Friends in high places
Senator Barack H. Obama's good pals, that dynamite duo of Bill Ayers and Bernardine Dohrn, in addition to being urban terrorists are also hot air hypocrites, proving that old adage "It's not what you know but whom you know." Chicago Tribune reporter Ron Grossman researched how a couple of notorious self confessed bomb throwers, who cowardly went into hiding (romantically--and erroneously--labelled underground, like the rats they were) instead of facing the consequences of their actions managed to continue and graduate from universities and then obtain jobs at universities--he a professor of education at the University of Illinois in Chicago, she
on the faculty of Northwestern University's School of Law. She teaches a course titled Children in Trouble with the Law.
But it's hard for an outsider not to see the map of family connections behind their paths.
Ayers' father, Thomas Ayers, was CEO of Commonwealth Edison as well as a trustee of Tribune Co. and chairman of the board of Northwestern University.Ayers was raised in Glen Ellyn, played football at Lake Forest Academy and graduated from the University of Michigan. He joined the Weatherman faction of the Students for a Democratic Society movement, and in the 1970s went underground-"fleeing what the government winkingly calls justice," as he put it.
Ayers' father moved in philanthropic circles with Howard Trienens, an attorney with the powerhouse firm of Sidley Austin. The two served together on Northwestern University's Board of Trustees. Ayers was chairman of that group, then handed the post off to Trienens in 1986.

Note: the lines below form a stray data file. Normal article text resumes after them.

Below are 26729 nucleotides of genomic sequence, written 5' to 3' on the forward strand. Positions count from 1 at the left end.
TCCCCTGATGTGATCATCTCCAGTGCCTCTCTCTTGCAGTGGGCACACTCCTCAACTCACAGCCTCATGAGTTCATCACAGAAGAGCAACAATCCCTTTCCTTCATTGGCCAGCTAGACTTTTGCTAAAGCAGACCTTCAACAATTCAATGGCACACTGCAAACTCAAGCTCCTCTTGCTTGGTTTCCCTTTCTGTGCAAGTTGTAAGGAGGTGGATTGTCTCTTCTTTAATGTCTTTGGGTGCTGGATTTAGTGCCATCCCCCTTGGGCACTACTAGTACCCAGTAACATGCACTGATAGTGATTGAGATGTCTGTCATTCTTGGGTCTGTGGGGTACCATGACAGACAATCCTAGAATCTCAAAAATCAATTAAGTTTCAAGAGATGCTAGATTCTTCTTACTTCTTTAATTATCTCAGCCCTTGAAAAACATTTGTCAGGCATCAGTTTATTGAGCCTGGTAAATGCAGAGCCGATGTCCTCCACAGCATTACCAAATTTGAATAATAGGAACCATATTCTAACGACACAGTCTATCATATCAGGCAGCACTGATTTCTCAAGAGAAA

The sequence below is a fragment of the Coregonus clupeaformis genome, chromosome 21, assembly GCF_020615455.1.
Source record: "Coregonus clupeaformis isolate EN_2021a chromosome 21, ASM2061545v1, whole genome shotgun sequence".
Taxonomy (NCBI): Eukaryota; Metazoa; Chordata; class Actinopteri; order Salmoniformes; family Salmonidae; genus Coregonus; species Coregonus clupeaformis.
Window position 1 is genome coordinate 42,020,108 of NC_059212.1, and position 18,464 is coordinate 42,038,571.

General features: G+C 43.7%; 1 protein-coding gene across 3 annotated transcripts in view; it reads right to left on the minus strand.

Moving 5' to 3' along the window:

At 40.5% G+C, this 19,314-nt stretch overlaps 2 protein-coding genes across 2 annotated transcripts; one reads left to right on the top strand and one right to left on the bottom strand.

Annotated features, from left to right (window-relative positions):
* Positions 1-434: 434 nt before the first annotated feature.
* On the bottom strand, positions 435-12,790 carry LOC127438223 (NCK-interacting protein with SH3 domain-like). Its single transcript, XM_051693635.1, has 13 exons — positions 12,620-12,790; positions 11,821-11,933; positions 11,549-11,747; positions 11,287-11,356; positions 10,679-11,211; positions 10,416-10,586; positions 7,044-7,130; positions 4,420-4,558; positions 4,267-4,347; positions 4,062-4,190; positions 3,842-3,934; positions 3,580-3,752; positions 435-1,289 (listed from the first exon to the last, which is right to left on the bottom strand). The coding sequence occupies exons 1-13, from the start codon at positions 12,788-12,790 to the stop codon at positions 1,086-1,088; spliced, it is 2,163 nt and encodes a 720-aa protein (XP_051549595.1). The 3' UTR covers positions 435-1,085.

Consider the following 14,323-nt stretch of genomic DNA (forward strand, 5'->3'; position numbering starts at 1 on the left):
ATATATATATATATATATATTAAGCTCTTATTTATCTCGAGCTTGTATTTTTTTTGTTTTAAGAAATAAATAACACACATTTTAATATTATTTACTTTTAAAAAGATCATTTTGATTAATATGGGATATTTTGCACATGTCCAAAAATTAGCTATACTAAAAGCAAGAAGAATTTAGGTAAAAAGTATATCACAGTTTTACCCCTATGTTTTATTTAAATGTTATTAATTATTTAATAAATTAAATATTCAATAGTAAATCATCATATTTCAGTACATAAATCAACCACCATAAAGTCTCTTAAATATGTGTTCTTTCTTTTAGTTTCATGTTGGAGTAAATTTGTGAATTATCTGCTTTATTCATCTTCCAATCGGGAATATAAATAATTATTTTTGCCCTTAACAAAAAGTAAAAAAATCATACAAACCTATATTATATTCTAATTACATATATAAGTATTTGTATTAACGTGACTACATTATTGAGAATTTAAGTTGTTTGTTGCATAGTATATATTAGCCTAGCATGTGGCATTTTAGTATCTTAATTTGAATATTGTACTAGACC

Trienens headed Sidley Austin when the firm hired Dohrn in 1984. She had never practiced law and had been out of law school for 17 years.
When I asked Trienens if he had hired Dohrn, he replied: "Yes."
Wasn't that a bit of nepotism, considering his relationship to her father-in-law? A lot of lawyers would love a first job with such a prestigious firm.
"We often hire friends," replied Trienens, 84.
Dohrn wasn't licensed to practice law. Though she passed the bar exam, the ethics committee turned her down because of her rap sheet. That limited the type of work she could do at Sidley Austin, which she left after a few years.
"Dohrn didn't get a license because she's stubborn," Trienens said. "She wouldn't say she's sorry."
Dohrn's route to Northwestern is harder to discern. Trienens said he had nothing to do with it, though he was then board chairman."The dean hired her," he said, referring to Robert Bennett, who was then law school dean. (Bennett did not return phone calls seeking comment.)
Daniel Polsby, a law school faculty member in 1991, recalls Dohrn's appointment going through an academic side door. Because she was brought on as an "adjunct," she was never put before a faculty vote.
Seeking clarification from the university, I was told to put my questions in writing. Which I did:
Was her appointment at NU's law school made by the dean acting alone? Did it have to be ratified by the Board of Trustees?
Instead of answering the questions, the university responded with a boilerplate statement of support: "While many would take issue with views Ms. Dohrn espoused during the 1960s, her career at the law school is an example of a person's ability to make a difference in the legal system."
her career at the law school is an example of a person's ability to make a difference in the legal system."
The Ayers and Dohrn story can be read as a tale of redemption, albeit lacking an act of contrition. Or it could be seen as verifying Ayers' conviction that life's playing fields aren't level. There is one set of rules for those with the good fortune to live in places such as Glen Ellyn or Kenwood, where the couple lives now. There is another set of rules for the rest of American society.
Ayers put the issue succinctly: "Why all the pretense of equity when some people get four or five outs to the inning while others get only two?"